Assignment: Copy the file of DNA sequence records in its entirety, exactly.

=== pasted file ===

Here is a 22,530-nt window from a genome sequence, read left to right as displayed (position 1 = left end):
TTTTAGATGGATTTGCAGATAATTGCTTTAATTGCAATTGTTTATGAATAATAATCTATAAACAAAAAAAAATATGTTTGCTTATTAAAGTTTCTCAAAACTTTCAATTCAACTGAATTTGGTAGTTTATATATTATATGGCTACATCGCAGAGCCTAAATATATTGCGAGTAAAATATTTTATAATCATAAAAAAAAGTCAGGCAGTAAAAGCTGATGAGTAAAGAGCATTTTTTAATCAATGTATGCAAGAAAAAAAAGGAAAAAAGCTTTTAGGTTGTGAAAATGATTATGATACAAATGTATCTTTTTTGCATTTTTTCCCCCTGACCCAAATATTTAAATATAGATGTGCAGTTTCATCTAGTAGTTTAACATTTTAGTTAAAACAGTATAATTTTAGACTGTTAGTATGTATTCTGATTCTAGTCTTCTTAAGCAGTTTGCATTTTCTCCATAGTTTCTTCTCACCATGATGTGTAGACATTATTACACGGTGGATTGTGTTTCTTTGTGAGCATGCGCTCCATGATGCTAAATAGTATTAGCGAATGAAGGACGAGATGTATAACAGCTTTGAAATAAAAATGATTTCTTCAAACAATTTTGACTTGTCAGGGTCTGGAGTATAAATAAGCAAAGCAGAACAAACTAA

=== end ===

Here is a 22,530-nt window from a genome sequence, read left to right as displayed (position 1 = left end):
TTTTAGATGGATTTGCAGATAATTGCTTTAATTGCAATTGTTTATGAATAATAATCTATAAACAAAAAAAAATATGTTTGCTTATTAAAGTTTCTCAAAACTTTCAATTCAACTGAATTTGGTAGTTTATATATTATATGGCTACATCGCAGAGCCTAAATATATTGCGAGTAAAATATTTTATAATCATAAAAAAAAGTCAGGCAGTAAAAGCTGATGAGTAAAGAGCATTTTTTAATCAATGTATGCAAGAAAAAAAAGGAAAAAAGCTTTTAGGTTGTGAAAATGATTATGATACAAATGTATCTTTTTTGCATTTTTTCCCCCTGACCCAAATATTTAAATATAGATGTGCAGTTTCATCTAGTAGTTTAACATTTTAGTTAAAACAGTATAATTTTAGACTGTTAGTATGTATTCTGATTCTAGTCTTCTTAAGCAGTTTGCATTTTCTCCATAGTTTCTTCTCACCATGATGTGTAGACATTATTACACGGTGGATTGTGTTTCTTTGTGAGCATGCGCTCCATGATGCTAAATAGTATTAGCGAATGAAGGACGAGATGTATAACAGCTTTGAAATAAAAATGATTTCTTCAAACAATTTTGACTTGTCAGGGTCTGGAGTATAAATAAGCAAAGCAGAACAAACTAA